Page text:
Recession adds 6 percent to ranks of global poor: U.N.

GENEVA Mon Jul 6, 2009 6:43am EDT

In this file photo a disabled Haitian man chops wood next to his family in the border between Haiti and the Dominican Republic at the side of Belladere April 28, 2009. The global recession has pushed up to 90 million more people into extreme poverty, the United Nations said on Monday, warning that a reduction in foreign aid could cause more hunger and disease. REUTERS/ Eduardo Munoz

In this file photo a disabled Haitian man chops wood next to his family in the border between Haiti and the Dominican Republic at the side of Belladere April 28, 2009. The global recession has pushed up to 90 million more people into extreme poverty, the United Nations said on Monday, warning that a reduction in foreign aid could cause more hunger and disease.

Credit: Reuters/ Eduardo Munoz

GENEVA (Reuters) - Economic recession has reversed a 20-year decline in world poverty and is likely to add up to 90 million to the ranks of the hungry in 2009, an increase of six per cent over current totals, the United Nations said on Monday.

The estimate, in a gloomy report on a decade-old U.N. program to set poor countries on the road to solid development by 2015, suggests 17 per cent of the world's 6.8 billion people will be classed extremely poor by the end of this year.

"In 2009, an estimated 55 to 90 million more people will be living in extreme poverty than anticipated before the crisis," declared the report, launched in Geneva by U.N. Secretary- General Ban Ki-moon.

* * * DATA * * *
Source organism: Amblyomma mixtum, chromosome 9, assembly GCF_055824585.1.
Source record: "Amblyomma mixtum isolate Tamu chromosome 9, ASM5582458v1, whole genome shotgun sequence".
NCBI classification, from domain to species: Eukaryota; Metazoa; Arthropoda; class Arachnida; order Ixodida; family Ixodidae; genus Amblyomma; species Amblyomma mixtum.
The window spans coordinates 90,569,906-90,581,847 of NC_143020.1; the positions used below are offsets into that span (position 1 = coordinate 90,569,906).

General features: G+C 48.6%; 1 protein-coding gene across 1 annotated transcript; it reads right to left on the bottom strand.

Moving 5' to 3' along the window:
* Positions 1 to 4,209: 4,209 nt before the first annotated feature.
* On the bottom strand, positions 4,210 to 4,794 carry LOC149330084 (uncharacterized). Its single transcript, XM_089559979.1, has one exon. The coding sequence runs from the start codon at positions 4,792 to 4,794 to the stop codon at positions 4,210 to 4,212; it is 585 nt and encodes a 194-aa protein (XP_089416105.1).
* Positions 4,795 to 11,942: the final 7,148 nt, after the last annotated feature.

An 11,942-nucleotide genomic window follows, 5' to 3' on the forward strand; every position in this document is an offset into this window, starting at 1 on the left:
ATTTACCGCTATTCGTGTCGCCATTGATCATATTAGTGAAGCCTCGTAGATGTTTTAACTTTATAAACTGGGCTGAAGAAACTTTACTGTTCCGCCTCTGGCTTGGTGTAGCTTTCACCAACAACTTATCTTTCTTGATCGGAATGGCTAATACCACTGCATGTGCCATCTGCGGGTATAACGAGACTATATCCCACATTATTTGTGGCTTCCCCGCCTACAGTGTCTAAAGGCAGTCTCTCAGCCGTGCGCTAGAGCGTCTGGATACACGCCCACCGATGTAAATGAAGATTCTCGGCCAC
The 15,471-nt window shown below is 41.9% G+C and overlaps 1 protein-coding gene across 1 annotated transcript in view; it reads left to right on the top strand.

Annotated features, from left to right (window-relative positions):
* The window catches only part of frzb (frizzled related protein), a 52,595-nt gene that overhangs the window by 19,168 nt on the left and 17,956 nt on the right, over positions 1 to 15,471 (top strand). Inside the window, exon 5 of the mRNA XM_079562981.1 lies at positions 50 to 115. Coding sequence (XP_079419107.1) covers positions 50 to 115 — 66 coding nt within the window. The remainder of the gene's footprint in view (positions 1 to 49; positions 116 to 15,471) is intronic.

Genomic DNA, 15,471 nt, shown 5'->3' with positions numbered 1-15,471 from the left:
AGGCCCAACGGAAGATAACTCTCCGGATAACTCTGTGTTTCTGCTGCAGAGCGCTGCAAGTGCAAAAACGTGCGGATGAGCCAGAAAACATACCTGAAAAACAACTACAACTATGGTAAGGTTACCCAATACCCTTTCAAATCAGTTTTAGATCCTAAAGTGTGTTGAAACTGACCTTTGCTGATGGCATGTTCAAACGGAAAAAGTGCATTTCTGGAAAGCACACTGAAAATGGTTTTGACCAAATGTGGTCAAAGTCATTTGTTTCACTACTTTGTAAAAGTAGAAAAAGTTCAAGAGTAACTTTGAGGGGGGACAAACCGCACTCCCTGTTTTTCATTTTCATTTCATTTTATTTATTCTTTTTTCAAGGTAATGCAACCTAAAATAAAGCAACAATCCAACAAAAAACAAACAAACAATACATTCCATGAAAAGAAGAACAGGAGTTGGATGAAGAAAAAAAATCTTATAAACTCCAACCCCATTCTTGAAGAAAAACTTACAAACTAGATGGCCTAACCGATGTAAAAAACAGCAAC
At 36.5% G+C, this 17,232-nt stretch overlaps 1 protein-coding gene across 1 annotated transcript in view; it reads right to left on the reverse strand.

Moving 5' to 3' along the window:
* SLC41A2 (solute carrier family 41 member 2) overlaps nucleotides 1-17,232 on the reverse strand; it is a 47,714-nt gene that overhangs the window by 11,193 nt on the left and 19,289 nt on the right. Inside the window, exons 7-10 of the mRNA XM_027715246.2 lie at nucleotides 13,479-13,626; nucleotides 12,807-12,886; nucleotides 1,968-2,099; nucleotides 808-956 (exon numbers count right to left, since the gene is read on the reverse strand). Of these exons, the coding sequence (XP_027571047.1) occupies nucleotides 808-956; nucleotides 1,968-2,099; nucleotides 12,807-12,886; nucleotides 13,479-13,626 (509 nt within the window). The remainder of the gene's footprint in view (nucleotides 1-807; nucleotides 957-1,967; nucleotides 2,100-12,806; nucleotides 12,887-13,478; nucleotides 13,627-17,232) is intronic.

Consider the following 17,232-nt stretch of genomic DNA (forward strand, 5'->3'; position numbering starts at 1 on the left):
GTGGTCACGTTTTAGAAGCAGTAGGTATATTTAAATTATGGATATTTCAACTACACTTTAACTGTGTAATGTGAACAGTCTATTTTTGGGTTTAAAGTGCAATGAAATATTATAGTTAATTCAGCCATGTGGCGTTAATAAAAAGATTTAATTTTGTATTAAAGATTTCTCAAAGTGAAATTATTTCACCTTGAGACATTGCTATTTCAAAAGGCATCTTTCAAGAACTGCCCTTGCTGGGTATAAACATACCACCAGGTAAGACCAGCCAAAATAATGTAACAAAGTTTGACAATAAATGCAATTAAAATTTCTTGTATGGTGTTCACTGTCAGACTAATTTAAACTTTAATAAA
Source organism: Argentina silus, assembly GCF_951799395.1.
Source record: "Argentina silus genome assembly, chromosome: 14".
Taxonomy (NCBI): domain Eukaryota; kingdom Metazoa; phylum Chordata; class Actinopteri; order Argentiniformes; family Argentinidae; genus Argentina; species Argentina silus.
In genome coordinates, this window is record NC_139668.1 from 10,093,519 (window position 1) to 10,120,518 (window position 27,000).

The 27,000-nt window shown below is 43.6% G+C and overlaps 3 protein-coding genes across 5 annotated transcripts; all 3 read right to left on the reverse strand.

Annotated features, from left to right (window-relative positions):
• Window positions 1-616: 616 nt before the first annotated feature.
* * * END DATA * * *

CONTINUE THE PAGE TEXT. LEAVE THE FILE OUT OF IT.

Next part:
And the study, "The Millennium Development Goals Report," also warned that a recent decline in foreign aid -- despite pledges from rich powers to increase fund flows -- was likely to bring more disease and social disruption in the South.

In a speech to the U.N.'s Economic and Social Council (ECOSOC), Ban appealed to the Group of Eight industrial nations to step up aid, especially to Africa, over the next year, saying their previous pledges had fallen short.

"I urge the G8 to set out, country by country, how donors will scale up aid to Africa over the next year," Ban said in a speech aimed at the July 8-10 gathering in the central Italian city of L'Aquila which he will be attending.

"The credibility of the international system depends on whether donors deliver," he added. "Human decency and global solidarity demand that we pull together for the poorest and the most vulnerable among us," Ban told another session later.

G8 leaders, at a summit in Scotland in 2005, pledged to raise development assistance by $50 billion by 2010, half of that for Africa. But aid remains at least $20 billion below the target set out at Gleneagles, he said.

Aid can help transform lives, but delays in its delivery, combined with the financial crisis and climate change, are slowing progress, Ban told ECOSOC at the start of a three-week meeting in Geneva.

People living in poverty -- defined by the U.N. as those living on less than $1.25 a day -- have already suffered most from the economic and financial crisis rippling around the globe for nearly two years, the report said.

"The numbers of people going hungry and living in extreme poverty are much larger than they would have been had progress continued uninterrupted," Ban said in a foreword, although the full impact of recession was not yet known, he added.

According to U.N. figures, in 1990 the proportion of hungry people among the world population was 20 percent, but by 2005 it had declined to 16 percent -- reflecting a rise in prosperity, especially in Asia, driven by booming world trade.

The reversal began in 2008, partly due to rising world food prices, the report said, and although the cost of basic products had begun to drop again toward the end of last year that had not made food more affordable for most people around the world.

In the report, Ban said it was important to continue programs for improving maternal and infant survival rates and tackling hunger and malnutrition in the young, estimating that in poorer countries over a quarter of children are underweight.

(Additional reporting by Stephanie Nebehay and Laura MacInnis; Editing by Jon Boyle)

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